At any given time in Sierra Leone today, 1 in 20 mothers die because of pregnancy or childbirth. While pregnancy could be seen as a time of great hope, joy, and a positive experience for all women, it is still a shocking and dangerous experience for most women in Sierra Leone who live in extreme poverty and lack access to maternity care.
Sarah lives in a remote village in Southern Sierra Leone. During her pregnancy, she was very worried about how she would safely deliver. With no access to a nearby healthcare facility, Sarah would walk for 15 miles to access the nearest clinic. Pregnancy survival in Sierra Leone for many women is mostly linked to luck – lucky to live near a healthcare facility, lucky to have money to pay for treatment, lucky to have a nurse or physician nearby, and lucky enough to meet essential medical supplies in stock.
“Sometimes I would do this long walk to a nearby clinic, but I don’t get seen because of the money or because the nurse is not available, or they have run out of medicines. I would feel so sad and frustrated.”
Sierra Leone still ranked as one of the countries with the highest number of women deaths in childbirth, with an estimated maternal death accounting for over 35% of all deaths among women aged 15-49.
With a primary focus on making quality healthcare accessible to the most vulnerable populations, Mercy Hospital is committed to leading the efforts to reduce the high rate at which mothers and babies are dying due to acute malnutrition and a lack of basic maternity care.
Because most of the country’s population lives in rural areas and has very limited or complete lack of access to health care services, Mercy Hospital makes regular outreach visits to impoverished villages every month, providing them with critical health care they wouldn’t otherwise have access to.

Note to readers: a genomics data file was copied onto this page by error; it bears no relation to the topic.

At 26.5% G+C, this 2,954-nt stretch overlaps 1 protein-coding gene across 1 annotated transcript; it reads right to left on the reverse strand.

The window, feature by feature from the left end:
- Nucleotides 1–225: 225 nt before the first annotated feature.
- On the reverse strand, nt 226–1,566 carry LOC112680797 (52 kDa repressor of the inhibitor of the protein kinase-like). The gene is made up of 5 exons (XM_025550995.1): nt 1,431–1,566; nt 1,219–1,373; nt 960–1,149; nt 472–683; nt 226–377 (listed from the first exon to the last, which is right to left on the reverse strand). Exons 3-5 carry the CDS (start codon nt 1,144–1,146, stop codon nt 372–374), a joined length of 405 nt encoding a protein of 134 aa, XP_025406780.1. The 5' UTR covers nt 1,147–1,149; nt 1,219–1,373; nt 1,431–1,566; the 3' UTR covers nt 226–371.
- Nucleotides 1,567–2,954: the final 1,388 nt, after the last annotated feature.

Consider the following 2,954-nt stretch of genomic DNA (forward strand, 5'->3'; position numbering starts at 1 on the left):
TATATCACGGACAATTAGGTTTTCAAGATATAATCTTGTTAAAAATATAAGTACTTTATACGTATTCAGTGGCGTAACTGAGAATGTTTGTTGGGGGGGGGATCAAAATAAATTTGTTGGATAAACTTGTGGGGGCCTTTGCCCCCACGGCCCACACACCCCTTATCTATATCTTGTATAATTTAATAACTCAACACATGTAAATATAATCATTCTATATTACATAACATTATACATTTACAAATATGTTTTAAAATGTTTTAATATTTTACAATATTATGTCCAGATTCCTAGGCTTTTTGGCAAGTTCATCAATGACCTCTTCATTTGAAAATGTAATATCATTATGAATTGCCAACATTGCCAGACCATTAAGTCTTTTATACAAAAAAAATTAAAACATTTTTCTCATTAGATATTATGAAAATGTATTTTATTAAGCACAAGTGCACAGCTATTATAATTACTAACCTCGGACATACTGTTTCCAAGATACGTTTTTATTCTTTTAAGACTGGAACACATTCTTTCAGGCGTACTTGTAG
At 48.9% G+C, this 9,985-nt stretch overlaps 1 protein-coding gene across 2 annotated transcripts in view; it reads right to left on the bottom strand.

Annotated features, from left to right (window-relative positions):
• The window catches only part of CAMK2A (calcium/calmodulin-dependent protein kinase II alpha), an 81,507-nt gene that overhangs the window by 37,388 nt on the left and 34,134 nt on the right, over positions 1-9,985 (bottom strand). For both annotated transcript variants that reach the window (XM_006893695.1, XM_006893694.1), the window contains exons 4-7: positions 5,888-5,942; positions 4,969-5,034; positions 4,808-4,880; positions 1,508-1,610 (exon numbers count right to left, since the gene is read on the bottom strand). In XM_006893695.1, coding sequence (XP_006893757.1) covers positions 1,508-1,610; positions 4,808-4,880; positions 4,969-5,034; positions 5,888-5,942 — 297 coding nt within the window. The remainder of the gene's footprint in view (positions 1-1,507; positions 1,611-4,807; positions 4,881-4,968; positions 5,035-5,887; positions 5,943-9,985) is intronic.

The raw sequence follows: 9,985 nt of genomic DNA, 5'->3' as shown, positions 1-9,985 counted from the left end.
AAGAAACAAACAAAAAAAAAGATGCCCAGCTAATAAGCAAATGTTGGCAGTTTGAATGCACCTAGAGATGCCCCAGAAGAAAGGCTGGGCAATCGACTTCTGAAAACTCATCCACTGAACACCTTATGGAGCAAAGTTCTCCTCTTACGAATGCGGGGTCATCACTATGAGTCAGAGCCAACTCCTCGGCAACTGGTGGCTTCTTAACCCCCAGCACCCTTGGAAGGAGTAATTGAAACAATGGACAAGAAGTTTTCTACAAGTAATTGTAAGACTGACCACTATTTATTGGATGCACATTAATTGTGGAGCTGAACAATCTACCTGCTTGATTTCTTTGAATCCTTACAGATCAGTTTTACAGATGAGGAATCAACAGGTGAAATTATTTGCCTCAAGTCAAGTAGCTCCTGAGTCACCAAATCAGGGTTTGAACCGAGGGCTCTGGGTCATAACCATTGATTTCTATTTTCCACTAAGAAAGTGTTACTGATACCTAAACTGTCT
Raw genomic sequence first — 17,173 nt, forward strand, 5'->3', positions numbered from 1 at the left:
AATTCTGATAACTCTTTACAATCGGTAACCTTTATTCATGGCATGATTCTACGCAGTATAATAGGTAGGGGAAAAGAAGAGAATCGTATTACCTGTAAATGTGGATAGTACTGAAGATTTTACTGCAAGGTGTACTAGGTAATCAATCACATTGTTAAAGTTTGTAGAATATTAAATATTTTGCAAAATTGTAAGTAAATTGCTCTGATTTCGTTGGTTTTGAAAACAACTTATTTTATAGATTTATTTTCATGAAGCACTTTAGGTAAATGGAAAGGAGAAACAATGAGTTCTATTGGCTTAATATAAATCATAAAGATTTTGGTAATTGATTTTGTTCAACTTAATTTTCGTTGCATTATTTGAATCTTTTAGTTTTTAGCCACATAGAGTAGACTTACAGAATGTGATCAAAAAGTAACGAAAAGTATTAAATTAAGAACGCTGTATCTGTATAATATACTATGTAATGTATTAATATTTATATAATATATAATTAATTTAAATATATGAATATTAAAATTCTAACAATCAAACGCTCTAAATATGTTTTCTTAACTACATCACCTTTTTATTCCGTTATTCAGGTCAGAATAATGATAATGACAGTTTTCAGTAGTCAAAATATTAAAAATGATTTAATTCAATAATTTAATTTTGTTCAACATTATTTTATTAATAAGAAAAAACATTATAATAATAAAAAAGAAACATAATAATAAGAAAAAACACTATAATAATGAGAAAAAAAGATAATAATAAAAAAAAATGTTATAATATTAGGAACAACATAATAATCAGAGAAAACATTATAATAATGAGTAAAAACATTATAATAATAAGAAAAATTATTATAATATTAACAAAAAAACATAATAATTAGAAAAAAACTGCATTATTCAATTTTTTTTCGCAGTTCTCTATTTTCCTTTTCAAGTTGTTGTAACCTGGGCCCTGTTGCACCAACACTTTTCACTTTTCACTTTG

Sarah’s situation changed when Mercy Hospital’s medical outreach team came to her village with maternity care services. She quickly learned that she was pregnant with twins and that she was likely to have serious issues giving birth and needed to come to the hospital to have a successful delivery.
With Mercy Hospital, she gained hope for her pregnancy and safe delivery. She gave birth to two beautiful babies.
“With everything that I was going through, I knew Mercy Hospital and the donors were the only hope for me and my pregnancy… And they made me overflow with joy having given birth safely to two living babies.”
Mercy Hospital is committed to leading the efforts to reduce the high rate at which mothers and babies are dying due to a lack of basic maternity care. With over 60% of the country's population living in remote areas with very limited or complete lack of access to health care services, Mercy Hospital makes regular outreach visits to impoverished villages every month, providing them with critical health care they wouldn’t otherwise have access to.
Sierra Leone is a country in the Sub-Saharan African region, where women are more than 130 times more likely to die from pregnancy and childbirth than a woman in Northern America.
Through the generosity and partnership of caring donors and friends like you, Mercy Hospital is changing this narrative for women in Sierra Leone. Their maternity program restores hope to at-risk pregnant mothers and babies. About 5 times every month, Mercy Hospital takes the clinic to those impoverished communities with no healthcare facilities. They would load their vehicles with medical supplies and medical practitioners and spend almost the whole day in a community, providing free life-changing medical services to hundreds of people, mostly mothers, babies, and children. Essential services like HIV counseling and testing, malaria testing and treatment, prenatal and postnatal care, and nutrition programs are offered during those medical outreach visits.
At one point during an interview with Sarah and her friends, sadness quickly covered their faces. When asked why, you could feel the sadness in thei voices as they explained how one of their friends lost their baby because she did not have access to urgent maternity care.
“If only one of our friends had access to this kind of maternity care early during her pregnancy, her baby would not have died. She could have been here with us.”
At that moment, you can imagine the emotions that flooded through everyone. But thinking of generous donors and partners like you, we have always realized that there is hope. Together, we are creating a future where “there are no more deaths of babies because of a lack of access to basic maternity care.”
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